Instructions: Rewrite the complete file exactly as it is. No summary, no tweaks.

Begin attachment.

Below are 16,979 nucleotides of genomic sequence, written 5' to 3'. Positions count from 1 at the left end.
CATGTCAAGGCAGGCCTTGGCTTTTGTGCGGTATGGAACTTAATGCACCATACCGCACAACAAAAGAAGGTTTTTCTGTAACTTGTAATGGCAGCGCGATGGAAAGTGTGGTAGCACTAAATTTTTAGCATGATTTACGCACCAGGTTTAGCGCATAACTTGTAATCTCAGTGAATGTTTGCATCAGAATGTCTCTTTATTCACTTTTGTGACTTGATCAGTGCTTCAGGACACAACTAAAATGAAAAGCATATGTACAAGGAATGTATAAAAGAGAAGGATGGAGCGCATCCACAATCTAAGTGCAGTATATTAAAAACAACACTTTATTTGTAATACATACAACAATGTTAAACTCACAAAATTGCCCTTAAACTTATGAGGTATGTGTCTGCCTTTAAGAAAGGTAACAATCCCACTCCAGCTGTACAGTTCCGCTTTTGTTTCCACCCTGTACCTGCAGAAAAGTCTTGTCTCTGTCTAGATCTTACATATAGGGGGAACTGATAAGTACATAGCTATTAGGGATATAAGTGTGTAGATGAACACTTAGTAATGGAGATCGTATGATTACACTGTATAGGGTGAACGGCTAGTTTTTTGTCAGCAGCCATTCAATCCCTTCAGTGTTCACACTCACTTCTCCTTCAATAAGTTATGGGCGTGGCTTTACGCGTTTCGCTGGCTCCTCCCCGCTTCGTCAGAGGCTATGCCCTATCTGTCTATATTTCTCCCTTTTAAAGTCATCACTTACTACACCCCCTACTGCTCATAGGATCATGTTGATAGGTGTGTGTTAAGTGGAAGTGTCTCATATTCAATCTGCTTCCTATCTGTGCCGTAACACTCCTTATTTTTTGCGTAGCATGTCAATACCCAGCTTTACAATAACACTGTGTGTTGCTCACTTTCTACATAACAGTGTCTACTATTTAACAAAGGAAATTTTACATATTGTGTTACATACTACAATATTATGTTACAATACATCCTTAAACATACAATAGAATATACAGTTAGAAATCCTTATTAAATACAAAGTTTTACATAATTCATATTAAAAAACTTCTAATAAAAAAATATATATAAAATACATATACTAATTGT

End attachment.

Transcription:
Below are 16,979 nucleotides of genomic sequence, written 5' to 3'. Positions count from 1 at the left end.
CATGTCAAGGCAGGCCTTGGCTTTTGTGCGGTATGGAACTTAATGCACCATACCGCACAACAAAAGAAGGTTTTTCTGTAACTTGTAATGGCAGCGCGATGGAAAGTGTGGTAGCACTAAATTTTTAGCATGATTTACGCACCAGGTTTAGCGCATAACTTGTAATCTCAGTGAATGTTTGCATCAGAATGTCTCTTTATTCACTTTTGTGACTTGATCAGTGCTTCAGGACACAACTAAAATGAAAAGCATATGTACAAGGAATGTATAAAAGAGAAGGATGGAGCGCATCCACAATCTAAGTGCAGTATATTAAAAACAACACTTTATTTGTAATACATACAACAATGTTAAACTCACAAAATTGCCCTTAAACTTATGAGGTATGTGTCTGCCTTTAAGAAAGGTAACAATCCCACTCCAGCTGTACAGTTCCGCTTTTGTTTCCACCCTGTACCTGCAGAAAAGTCTTGTCTCTGTCTAGATCTTACATATAGGGGGAACTGATAAGTACATAGCTATTAGGGATATAAGTGTGTAGATGAACACTTAGTAATGGAGATCGTATGATTACACTGTATAGGGTGAACGGCTAGTTTTTTGTCAGCAGCCATTCAATCCCTTCAGTGTTCACACTCACTTCTCCTTCAATAAGTTATGGGCGTGGCTTTACGCGTTTCGCTGGCTCCTCCCCGCTTCGTCAGAGGCTATGCCCTATCTGTCTATATTTCTCCCTTTTAAAGTCATCACTTACTACACCCCCTACTGCTCATAGGATCATGTTGATAGGTGTGTGTTAAGTGGAAGTGTCTCATATTCAATCTGCTTCCTATCTGTGCCGTAACACTCCTTATTTTTTGCGTAGCATGTCAATACCCAGCTTTACAATAACACTGTGTGTTGCTCACTTTCTACATAACAGTGTCTACTATTTAACAAAGGAAATTTTACATATTGTGTTACATACTACAATATTATGTTACAATACATCCTTAAACATACAATAGAATATACAGTTAGAAATCCTTATTAAATACAAAGTTTTACATAATTCATATTAAAAAACTTCTAATAAAAAAATATATATAAAATACATATACTAATTGT